How many times as a dog owner have you wished your dog could talk and let you know when it’s time to go potty? Wouldn’t it be phenomenal if your puppy or dog had the power to just tell you something like this: “I think it is time for me to go out potty, I can hardly hold it anymore!” Life would certainly be much easier and there would obviously be less accidents around the house. Nowadays, courtesy of training, you can give your dog power to communicate with you. Of course, your dog won’t be using words, but his behavior will speak volumes if you train your dog to ring a bell to go outside.
Why Teach a Dog to Ring a Bell to Go Outside?
Along with learning how to behave, as puppies grow, they also learn how to “hold it” just as human toddlers do. When they’re really young, their muscles aren’t developed as of yet so by the time they realize they need to potty, there’s already a big puddle on the kitchen floor. As puppies mature though, they learn to hold it more and they may start giving signs they need to go.
At first, these signs are subtle and you’ll need to pay attention to the smallest cues such as stopping to play and then suddenly walking away, sniffing the floor and circling. Later, as you take your dog more and more outside to potty, your dog may try to go towards the door. It’s very important to acknowledge these first attempts of letting you know he wants out and reward them by quickly moving towards the door, praising your dog and opening it so your dog can potty outside.
As much as this can be effective, consider that your dog’s behavior of going to the door to inform you it’s time to go potty won’t be effective if you’re in another room. This is when teaching a dog to ring a bell to go potty outside comes handy.
How to Train Your Dog to Ring a Bell
As with all things involving training, in order to successfully train your dogs to ring a bell, you must be armed with lots of patience and persistence. This method works best with dogs that are 95 percent potty trained, suggests Aidan Bindoff. Training to ring a bell will not happen in one day, but once learned, you are granted a lifetime of ringing bells! Here’s a list of items needed and a guide on how to train it.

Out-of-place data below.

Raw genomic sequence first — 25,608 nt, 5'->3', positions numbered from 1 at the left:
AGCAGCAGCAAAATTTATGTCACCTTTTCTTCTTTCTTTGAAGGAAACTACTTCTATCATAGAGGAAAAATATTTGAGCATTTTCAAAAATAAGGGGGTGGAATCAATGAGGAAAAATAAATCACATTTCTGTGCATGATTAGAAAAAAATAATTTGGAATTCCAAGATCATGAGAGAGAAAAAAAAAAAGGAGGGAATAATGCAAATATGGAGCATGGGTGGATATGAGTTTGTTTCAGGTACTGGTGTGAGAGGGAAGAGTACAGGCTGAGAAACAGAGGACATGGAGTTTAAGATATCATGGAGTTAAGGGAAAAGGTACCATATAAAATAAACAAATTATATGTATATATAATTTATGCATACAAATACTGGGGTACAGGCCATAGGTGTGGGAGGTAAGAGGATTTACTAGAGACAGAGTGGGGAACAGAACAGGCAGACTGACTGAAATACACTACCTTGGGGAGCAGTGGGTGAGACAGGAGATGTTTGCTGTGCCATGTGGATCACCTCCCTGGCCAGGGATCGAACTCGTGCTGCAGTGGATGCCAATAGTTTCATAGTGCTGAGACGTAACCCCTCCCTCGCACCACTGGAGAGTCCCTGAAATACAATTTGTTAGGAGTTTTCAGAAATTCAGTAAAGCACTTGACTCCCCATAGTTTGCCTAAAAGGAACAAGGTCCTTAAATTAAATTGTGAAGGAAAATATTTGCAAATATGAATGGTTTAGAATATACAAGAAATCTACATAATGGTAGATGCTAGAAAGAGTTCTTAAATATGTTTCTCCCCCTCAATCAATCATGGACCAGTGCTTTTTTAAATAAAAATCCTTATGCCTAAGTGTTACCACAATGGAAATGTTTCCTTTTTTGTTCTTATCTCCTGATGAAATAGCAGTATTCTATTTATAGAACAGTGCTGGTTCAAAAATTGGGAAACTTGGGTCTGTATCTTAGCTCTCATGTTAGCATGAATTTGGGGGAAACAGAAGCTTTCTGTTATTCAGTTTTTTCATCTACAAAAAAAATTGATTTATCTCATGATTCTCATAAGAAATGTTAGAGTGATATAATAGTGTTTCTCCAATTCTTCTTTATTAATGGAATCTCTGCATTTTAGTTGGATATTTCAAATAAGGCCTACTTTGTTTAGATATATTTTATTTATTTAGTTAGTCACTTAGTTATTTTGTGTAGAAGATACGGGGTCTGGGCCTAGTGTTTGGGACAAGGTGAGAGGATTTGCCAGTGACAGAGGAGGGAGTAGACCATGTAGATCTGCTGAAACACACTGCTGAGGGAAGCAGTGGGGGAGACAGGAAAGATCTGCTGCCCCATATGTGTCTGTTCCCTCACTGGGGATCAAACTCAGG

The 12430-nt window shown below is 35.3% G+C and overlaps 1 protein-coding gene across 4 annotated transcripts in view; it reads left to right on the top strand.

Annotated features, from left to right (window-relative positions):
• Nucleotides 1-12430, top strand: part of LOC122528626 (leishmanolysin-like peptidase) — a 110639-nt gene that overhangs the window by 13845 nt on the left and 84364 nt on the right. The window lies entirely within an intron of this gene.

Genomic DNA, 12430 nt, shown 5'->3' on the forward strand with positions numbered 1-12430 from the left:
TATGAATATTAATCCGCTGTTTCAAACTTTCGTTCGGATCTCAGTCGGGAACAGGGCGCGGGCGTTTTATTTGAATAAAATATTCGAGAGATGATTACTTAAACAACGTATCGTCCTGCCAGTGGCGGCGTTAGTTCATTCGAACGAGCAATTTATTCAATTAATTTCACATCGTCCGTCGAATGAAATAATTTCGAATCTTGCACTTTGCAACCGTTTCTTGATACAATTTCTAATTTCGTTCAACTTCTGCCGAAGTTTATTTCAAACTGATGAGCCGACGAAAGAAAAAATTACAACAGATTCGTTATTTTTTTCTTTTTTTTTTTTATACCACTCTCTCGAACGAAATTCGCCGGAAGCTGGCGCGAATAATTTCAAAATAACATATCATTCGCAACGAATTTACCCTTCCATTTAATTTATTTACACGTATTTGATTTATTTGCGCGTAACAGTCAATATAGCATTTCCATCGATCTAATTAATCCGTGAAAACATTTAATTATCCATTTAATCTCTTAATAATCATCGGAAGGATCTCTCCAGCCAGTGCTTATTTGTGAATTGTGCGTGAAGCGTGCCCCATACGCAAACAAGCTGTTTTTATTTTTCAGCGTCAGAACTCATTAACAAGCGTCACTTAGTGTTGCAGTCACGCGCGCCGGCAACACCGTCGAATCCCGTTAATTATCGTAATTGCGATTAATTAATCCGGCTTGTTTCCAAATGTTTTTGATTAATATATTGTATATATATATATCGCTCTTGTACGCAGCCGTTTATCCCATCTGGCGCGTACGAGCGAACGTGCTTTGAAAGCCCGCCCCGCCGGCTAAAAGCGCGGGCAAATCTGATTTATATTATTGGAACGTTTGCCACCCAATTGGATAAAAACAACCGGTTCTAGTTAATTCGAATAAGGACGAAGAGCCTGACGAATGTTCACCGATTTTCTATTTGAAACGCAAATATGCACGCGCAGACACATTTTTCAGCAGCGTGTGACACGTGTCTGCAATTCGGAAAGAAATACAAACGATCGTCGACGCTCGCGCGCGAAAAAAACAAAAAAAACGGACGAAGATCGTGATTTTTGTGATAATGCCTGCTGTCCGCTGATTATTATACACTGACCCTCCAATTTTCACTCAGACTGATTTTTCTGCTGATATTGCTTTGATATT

Look for either a single jingle bell attached to a cord, or if you prefer, a series of bells attached to the cord. It’s your choice if you prefer the sound of a single bell or a series of bells. You also will need the incentive that will bring you and your dog to success: tasty treats! If you are familiar with clicker training, use your clicker. Last but not least, you’ll obviously need a door.
For convenience sake, keep plenty of treats handy somewhere high near the door. You need to be prepared because in the first days and weeks, when the bell rings, it means you will give a treat, praise the dog and head outside. The bell will need to be hung to the door knob in such a way that the dog can easily move it by pawing at it or touching it with its nose, but for now, it’s a good idea to teach your dog how to target the bell. Targeting means interacting with an object by touching it with either a paw or nose. If you are familiar with clicker training, use a clicker to train this.
Start by keeping the bell in your hand and a treat in the other. Click your clicker or say “yes!” the moment your dog sniffs the bell and reward by tossing the treat on the floor. Repeat several times. Now, start raining criteria and click and reward only touches that cause the bell to ring. Once your dog learns that he must ring the bell to get a treat, you can attach it to the door knob and praise and reward him for making it ring. As he gets good at ringing the bell, you can start opening the door instead of giving a treat, you let your dog out and give him treats only after he has gone potty. Soon, your dog will learn that every time he rings the bell, you open the door. Of course this is not exactly like having your dog tell you “Hey, I can hardly hold it any more” but it is sure close enough!